Marshland, a part of England relatively unknown to tourists, lies to the south of Yorkshire’s River Ouse.  The History Group is concerned with the five villages closest to the river, Swinefleet, Reedness, Whitgift and Ousefleet and Adlingfleet.

     Marshland is entirely flat; an area of farmland and dykes.  King Charles I invited Cornelius Vermuyden over from Holland in the early 1600s to drain the marshes which had always suffered from wind-blown high tides.  Although Vermuyden was later knighted for his efforts, he was an extremely unpopular man locally as his work destroyed the livelihood of many families then living and working in the marshes.  The fertile alluvial soil of the Marshland mainly comes from the River Ouse.  Twice a day the incoming tides stop the flow of the river and the soil washed from upstream is deposited as rich silt over flooded land.  Unfortunately, the outgoing tide washed the silt away again.  This warping was eventually controlled by the skilled use of channels, sluices, drains and built up banks along the river foreshore -  allowing the water to flood specific areas, release its burden of silt to enrich the land before slowly ebbing away.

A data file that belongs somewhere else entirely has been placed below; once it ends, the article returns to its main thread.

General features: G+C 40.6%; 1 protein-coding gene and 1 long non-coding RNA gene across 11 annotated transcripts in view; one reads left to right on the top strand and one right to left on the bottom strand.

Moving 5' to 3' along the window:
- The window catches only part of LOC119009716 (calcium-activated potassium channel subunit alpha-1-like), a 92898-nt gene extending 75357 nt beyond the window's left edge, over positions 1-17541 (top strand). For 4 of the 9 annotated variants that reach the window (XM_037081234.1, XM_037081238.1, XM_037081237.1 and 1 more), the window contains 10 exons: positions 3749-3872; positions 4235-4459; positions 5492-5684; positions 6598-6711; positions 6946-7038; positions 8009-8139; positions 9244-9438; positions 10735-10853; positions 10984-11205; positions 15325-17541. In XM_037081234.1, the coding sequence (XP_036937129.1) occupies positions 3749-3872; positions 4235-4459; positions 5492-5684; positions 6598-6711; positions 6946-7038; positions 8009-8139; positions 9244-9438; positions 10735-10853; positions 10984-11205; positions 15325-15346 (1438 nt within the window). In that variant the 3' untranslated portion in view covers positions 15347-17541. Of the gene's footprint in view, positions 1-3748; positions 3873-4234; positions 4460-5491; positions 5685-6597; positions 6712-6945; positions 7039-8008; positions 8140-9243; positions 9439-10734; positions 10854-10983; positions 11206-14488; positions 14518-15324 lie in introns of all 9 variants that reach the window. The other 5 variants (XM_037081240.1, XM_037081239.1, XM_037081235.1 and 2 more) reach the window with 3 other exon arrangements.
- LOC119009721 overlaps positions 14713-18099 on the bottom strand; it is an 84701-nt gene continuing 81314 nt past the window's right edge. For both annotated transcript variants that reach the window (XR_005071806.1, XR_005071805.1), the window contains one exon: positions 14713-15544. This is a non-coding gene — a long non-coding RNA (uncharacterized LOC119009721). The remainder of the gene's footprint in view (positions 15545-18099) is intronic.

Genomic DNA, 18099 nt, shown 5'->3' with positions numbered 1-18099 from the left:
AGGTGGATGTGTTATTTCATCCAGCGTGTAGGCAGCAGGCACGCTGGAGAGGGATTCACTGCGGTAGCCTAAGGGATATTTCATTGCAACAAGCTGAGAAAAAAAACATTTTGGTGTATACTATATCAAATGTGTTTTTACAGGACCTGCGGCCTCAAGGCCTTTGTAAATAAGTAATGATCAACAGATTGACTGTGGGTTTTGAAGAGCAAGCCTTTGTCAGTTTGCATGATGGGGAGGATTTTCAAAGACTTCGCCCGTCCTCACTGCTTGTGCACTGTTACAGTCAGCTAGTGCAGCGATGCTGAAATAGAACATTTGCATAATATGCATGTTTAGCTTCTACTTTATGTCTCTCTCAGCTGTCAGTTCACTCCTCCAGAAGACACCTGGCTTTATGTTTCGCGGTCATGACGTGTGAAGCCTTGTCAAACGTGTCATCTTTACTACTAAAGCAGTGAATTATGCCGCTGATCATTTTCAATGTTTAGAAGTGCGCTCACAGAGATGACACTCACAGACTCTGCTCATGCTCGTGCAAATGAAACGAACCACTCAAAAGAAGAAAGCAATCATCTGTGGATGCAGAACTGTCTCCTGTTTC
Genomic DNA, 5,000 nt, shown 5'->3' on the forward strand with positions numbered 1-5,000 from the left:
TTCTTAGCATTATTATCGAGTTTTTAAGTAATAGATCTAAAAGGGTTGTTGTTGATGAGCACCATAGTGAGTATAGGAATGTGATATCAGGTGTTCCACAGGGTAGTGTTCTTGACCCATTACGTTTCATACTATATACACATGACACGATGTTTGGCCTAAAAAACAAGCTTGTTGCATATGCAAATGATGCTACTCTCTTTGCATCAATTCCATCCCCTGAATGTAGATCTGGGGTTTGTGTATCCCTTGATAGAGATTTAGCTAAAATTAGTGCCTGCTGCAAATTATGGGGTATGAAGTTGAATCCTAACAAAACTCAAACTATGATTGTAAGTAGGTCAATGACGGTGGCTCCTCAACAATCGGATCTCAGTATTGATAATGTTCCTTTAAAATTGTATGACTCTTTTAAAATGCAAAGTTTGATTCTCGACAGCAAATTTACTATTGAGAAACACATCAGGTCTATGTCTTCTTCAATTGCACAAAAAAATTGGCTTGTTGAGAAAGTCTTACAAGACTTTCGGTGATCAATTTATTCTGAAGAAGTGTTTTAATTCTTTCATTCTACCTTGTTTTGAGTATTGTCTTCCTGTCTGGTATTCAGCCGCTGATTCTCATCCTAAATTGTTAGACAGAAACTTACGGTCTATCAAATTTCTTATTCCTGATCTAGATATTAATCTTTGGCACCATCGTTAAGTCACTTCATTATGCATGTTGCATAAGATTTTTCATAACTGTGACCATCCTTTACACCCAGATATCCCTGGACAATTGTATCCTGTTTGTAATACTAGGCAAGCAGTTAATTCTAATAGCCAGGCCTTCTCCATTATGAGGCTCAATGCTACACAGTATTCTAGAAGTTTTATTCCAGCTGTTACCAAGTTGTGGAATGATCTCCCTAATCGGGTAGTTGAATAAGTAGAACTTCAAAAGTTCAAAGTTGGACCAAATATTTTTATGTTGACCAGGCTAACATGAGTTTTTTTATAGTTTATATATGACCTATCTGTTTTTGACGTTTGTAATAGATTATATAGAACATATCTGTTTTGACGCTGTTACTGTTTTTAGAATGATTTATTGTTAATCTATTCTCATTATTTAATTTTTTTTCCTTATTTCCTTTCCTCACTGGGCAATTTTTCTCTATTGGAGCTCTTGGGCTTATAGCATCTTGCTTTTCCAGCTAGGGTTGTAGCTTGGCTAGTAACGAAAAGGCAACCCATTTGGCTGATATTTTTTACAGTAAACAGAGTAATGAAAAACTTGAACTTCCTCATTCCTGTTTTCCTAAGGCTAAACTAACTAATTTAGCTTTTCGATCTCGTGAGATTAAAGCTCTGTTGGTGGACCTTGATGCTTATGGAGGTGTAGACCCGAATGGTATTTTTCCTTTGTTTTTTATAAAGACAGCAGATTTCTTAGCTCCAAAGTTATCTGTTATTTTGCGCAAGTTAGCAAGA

Departing Swinefleet, the river disappears from view and large flat tracts of rich agricultural land appear on either side of the road.  Reedness, the next village, is a strip settlement with lanes leading off to the south serving the farming communities.  The river re-appears near the Ferry House Inn (also known as The Angel Inn) where paddle steamers called on the way to Blacktoft and beyond.  Where Reedness ends, Whitgift begins, at the church of St. Mary Magdalene.  The village’s one street ends just past the chapel at Hill Crest.  Ousefleet now begins and is farmland.  Like the river, from which it takes its name, Ousefleet ends at the confluence of the Ouse and the Trent.